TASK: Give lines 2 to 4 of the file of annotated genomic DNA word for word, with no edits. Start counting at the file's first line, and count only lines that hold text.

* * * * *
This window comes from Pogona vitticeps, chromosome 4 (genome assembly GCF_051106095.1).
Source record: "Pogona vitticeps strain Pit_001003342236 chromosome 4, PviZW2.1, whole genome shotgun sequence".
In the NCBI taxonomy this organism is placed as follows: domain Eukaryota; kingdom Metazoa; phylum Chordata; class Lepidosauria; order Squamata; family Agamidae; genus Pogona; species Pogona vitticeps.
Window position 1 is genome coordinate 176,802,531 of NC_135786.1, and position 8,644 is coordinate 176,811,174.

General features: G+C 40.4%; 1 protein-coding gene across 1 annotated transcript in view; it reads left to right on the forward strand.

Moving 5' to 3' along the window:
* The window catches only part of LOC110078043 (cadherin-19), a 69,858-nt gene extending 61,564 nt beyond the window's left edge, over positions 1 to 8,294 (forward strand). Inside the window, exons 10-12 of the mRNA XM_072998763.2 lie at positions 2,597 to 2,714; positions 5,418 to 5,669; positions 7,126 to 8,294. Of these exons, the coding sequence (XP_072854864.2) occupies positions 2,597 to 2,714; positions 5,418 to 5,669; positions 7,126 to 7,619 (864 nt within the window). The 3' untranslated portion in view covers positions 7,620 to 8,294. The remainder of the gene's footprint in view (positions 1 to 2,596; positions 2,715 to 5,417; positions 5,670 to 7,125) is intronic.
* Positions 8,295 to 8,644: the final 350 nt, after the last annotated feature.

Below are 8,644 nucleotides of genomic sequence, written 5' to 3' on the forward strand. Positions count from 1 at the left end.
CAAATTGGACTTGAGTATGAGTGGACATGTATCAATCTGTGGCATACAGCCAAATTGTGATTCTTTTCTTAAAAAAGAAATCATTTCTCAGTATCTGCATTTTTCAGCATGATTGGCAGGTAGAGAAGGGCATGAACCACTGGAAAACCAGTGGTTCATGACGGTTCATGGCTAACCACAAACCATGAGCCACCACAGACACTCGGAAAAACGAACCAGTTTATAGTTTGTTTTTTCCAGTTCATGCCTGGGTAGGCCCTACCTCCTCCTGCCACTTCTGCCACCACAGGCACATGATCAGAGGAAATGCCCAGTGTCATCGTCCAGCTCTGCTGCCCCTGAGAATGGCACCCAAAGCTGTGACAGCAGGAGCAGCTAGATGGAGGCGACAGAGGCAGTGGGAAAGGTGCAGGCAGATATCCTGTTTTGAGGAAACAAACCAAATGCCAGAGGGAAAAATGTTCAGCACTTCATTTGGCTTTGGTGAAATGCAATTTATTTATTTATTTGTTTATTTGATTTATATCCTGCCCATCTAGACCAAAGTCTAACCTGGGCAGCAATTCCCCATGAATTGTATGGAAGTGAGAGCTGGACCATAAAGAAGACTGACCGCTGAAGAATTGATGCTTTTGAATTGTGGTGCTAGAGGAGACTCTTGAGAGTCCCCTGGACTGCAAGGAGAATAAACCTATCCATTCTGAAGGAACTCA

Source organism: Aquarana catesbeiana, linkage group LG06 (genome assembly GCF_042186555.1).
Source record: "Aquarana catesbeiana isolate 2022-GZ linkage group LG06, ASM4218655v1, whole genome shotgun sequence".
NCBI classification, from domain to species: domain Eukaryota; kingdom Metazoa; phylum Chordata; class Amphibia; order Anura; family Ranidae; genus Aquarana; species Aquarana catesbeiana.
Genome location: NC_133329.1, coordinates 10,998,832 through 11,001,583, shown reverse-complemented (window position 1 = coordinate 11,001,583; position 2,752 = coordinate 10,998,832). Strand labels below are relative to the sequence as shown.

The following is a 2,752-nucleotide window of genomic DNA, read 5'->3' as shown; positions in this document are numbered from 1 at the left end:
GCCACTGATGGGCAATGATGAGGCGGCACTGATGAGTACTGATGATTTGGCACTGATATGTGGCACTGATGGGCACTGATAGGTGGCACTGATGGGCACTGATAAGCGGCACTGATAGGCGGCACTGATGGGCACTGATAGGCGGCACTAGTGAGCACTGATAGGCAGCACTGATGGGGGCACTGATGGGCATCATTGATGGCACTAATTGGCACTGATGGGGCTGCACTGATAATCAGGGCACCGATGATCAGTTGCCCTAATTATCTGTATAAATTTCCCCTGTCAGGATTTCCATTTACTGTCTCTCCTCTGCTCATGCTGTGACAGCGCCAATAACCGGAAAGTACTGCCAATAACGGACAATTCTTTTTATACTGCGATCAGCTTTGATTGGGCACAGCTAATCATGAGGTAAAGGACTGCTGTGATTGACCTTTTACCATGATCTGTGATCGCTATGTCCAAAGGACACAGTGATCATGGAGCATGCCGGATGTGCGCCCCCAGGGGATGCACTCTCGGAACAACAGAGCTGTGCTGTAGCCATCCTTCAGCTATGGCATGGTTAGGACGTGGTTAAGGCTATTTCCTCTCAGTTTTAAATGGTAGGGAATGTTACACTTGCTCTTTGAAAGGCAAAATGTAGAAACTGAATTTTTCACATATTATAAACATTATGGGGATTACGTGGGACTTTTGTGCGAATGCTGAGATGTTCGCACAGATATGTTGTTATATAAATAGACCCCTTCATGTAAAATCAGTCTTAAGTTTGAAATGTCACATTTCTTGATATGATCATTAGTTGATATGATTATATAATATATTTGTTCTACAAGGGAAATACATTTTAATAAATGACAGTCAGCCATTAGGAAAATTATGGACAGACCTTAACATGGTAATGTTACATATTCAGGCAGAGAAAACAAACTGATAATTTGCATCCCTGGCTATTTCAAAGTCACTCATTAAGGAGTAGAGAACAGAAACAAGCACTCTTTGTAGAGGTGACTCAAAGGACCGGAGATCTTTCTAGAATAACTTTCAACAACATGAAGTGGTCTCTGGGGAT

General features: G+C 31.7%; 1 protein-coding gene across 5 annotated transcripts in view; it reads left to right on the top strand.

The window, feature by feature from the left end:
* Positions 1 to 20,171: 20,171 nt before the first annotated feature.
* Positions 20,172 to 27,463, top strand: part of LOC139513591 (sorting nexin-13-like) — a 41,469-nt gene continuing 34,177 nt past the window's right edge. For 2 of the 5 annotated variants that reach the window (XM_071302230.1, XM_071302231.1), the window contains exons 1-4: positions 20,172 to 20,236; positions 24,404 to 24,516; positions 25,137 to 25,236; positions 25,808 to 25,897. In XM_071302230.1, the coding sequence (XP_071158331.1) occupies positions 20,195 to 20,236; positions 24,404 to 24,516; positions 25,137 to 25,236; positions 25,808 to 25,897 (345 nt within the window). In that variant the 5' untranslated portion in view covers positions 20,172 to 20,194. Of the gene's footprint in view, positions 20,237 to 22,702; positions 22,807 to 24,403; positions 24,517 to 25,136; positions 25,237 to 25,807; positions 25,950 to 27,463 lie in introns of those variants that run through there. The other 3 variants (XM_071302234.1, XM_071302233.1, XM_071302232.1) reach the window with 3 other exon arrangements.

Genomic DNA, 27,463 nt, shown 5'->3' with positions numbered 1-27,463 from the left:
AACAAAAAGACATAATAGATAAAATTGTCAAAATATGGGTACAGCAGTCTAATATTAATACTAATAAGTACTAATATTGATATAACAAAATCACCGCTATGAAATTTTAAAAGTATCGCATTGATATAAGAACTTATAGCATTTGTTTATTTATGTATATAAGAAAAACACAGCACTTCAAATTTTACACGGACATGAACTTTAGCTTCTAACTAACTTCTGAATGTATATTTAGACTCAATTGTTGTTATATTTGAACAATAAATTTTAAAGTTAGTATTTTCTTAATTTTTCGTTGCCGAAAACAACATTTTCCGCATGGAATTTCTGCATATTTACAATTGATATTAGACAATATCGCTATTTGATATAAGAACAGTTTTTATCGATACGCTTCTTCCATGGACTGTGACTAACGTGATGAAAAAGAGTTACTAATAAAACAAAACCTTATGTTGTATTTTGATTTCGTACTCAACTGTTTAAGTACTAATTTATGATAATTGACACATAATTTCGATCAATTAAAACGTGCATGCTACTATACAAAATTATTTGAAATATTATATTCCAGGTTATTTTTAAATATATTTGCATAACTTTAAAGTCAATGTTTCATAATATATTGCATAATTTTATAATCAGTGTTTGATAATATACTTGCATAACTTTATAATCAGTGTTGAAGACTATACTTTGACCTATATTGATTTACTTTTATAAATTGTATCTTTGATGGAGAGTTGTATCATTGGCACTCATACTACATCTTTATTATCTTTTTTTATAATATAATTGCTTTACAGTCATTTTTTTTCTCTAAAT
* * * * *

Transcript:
Source record: "Pogona vitticeps strain Pit_001003342236 chromosome 4, PviZW2.1, whole genome shotgun sequence".
In the NCBI taxonomy this organism is placed as follows: domain Eukaryota; kingdom Metazoa; phylum Chordata; class Lepidosauria; order Squamata; family Agamidae; genus Pogona; species Pogona vitticeps.
Window position 1 is genome coordinate 176,802,531 of NC_135786.1, and position 8,644 is coordinate 176,811,174.